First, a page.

Know Your Risk

Making heart healthy choices and managing your health issues can help reduce your risk of cardiovascular disease. High cholesterol, high blood pressure, congenital heart defects, arrhythmia, peripheral artery disease, and diabetes are just some of the cardiovascular diseases that could threaten your lifestyle. A healthy lifestyle can help you recover from heart disease, a heart attack, stroke, or other heart condition.

Medical research shows that heart disease can be prevented, controlled, or even reversed by changing habits and lifestyles. While living a healthier lifestyle can reduce your risk and help you during your recovery stages, cardiovascular diseases continue to be the top killers in the United States, more than cancer and emphysema.

It is a myth that heart disease is a man’s disease. Heart disease is the leading cause of death in both men and women and the same approximate number of women as men die from heart disease every year. It is estimated that 3.7 million people will visit the hospital for heart disease this year. Many more will visit their physicians.

Reduce your risk with healthy choices while understanding your risks and warning signs. Based on statistics from the Center for Disease Control (CDC), it is thought that many people don’t act on early warning signs because 47% of sudden cardiac deaths occur outside of a hospital. There are several major warning signs and symptoms before a heart attack. These may be chest pain or discomfort; upper body pain or discomfort in the arms, back, neck, jar, or upper stomach; shortness of breath; or nausea, lightheadedness, or cold sweats.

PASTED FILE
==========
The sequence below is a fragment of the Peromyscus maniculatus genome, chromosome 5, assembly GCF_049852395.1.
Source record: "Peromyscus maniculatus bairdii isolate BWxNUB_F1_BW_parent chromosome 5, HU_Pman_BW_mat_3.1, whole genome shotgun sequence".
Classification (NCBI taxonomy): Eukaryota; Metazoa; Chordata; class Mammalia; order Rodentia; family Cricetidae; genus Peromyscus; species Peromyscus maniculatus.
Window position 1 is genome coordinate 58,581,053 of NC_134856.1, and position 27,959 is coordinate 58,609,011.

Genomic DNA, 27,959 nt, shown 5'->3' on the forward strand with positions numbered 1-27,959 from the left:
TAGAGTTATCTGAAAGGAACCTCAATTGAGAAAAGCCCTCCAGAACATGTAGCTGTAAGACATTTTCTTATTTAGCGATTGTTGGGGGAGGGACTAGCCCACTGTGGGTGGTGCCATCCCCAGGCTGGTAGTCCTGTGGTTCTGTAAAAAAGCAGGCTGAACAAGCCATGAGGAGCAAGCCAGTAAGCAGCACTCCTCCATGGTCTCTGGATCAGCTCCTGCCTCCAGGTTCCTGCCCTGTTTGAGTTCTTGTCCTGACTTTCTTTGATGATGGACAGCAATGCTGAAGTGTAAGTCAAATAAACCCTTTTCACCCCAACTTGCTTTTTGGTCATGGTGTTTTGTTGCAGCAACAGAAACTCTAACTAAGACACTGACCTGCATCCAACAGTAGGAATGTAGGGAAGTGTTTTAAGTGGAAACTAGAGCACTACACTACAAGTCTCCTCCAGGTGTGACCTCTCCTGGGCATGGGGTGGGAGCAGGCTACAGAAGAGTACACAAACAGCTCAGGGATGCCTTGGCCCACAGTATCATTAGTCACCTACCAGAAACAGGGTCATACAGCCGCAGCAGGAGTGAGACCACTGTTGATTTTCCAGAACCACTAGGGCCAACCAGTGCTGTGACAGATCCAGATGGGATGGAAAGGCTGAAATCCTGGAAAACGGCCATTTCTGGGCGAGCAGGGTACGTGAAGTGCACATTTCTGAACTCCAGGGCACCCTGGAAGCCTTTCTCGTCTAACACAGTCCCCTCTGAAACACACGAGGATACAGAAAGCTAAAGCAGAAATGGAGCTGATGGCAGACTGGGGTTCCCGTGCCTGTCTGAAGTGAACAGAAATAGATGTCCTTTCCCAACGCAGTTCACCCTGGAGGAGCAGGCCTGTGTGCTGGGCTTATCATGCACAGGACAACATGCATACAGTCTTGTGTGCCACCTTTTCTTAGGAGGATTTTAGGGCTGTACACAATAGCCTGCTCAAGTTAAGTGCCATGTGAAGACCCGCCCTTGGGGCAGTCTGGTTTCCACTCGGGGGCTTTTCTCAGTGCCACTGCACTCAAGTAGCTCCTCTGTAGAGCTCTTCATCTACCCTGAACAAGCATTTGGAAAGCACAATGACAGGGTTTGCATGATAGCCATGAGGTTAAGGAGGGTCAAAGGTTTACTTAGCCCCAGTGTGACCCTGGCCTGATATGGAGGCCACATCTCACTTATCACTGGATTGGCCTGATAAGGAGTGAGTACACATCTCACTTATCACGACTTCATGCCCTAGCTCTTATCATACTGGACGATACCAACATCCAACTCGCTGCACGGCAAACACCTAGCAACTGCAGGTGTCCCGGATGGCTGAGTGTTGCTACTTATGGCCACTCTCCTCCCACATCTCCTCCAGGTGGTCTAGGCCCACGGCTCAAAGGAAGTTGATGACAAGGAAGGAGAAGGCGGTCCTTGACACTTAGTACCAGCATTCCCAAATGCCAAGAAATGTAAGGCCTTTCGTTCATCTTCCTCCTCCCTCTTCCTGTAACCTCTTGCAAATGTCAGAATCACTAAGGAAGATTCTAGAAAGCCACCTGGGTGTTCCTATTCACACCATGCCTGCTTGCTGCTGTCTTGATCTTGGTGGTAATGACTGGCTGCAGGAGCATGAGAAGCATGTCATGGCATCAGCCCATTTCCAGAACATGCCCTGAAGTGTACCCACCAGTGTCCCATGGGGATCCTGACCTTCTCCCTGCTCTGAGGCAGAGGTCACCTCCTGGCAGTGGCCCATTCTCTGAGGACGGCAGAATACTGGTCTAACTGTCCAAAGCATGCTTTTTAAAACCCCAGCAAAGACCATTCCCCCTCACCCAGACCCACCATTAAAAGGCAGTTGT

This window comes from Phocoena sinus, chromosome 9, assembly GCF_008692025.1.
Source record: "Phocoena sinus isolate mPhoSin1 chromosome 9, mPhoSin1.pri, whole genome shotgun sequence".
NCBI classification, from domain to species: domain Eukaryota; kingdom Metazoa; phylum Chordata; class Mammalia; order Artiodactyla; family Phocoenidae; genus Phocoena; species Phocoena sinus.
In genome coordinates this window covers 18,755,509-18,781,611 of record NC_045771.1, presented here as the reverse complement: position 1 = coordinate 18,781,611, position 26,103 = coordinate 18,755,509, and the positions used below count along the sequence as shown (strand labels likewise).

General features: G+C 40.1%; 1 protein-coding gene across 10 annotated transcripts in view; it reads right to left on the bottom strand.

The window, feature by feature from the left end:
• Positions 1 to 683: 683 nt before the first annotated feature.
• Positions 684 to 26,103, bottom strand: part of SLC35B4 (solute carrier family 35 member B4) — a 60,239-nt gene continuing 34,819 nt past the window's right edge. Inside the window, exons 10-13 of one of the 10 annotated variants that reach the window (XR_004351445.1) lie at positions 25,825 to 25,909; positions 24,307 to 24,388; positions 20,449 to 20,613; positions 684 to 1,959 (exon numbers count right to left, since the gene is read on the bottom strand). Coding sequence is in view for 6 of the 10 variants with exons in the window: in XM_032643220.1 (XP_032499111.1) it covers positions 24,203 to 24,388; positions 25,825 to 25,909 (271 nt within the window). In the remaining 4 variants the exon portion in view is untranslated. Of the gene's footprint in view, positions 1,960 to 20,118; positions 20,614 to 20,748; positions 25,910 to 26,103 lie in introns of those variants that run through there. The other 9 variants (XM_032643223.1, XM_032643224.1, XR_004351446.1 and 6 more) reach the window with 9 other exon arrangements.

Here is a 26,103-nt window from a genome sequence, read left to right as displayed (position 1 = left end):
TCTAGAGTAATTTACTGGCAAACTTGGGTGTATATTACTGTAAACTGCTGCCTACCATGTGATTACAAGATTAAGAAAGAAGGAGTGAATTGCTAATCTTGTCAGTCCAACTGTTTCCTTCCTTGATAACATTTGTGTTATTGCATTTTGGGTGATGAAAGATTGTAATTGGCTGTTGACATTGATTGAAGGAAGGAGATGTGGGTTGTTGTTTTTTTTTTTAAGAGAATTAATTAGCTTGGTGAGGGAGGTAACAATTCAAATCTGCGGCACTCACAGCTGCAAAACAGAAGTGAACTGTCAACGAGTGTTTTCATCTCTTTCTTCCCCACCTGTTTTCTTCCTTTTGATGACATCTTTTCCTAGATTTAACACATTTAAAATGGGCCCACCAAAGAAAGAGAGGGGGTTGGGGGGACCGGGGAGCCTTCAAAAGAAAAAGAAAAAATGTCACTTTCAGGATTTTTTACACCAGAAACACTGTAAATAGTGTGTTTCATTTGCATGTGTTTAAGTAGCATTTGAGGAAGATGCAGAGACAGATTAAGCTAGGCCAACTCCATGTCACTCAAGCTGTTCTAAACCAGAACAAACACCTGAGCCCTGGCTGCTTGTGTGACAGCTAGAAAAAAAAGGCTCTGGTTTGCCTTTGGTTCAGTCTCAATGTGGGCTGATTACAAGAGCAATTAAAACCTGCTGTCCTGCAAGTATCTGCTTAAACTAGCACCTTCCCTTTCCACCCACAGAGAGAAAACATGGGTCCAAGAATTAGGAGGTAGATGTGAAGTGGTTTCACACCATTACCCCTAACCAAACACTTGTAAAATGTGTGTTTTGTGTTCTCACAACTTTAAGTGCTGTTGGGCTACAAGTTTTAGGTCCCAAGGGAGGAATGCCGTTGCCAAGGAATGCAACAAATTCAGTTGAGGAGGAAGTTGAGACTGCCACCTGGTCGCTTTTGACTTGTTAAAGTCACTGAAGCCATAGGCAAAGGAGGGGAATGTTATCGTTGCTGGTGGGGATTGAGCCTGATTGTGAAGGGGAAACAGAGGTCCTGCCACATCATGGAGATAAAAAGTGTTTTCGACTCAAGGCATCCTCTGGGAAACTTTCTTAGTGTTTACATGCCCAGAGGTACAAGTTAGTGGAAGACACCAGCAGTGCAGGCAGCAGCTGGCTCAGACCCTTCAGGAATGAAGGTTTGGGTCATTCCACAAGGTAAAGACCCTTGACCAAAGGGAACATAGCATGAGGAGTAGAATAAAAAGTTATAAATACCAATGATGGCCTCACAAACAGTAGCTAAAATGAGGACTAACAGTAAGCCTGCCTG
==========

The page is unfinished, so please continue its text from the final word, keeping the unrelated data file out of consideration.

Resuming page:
More Facts about Heart Disease (based on information from the CDC)

  • About 610,000 people, or 1 in 4 people, die of heart disease in the United States every year.
  • About 715,000 Americans have a heart attack every year.
  • From 2008 to 2010, the highest rate of death from heart disease in the United States was in the South.
  • Heart disease is the leading cause of death for most ethnic groups, including Caucasian, African Americans, and Hispanics. It is the second cause of death, only to cancer, for Native American Indians or Alaska Natives and Asians or Pacific Islanders.
  • An estimated 47% of Americans have at least one key risk factor (smoking, high blood pressure, and high cholesterol).
  • Diabetes disproportionately affects older adults with approximately 25% of Americans over the age of 60 being diagnosed with diabetes.
  • Between 70% and 89% of sudden cardiac events occur in men.
  • About half of the men and two-thirds of the women who die suddenly of coronary heart disease were thought to have no previous symptoms.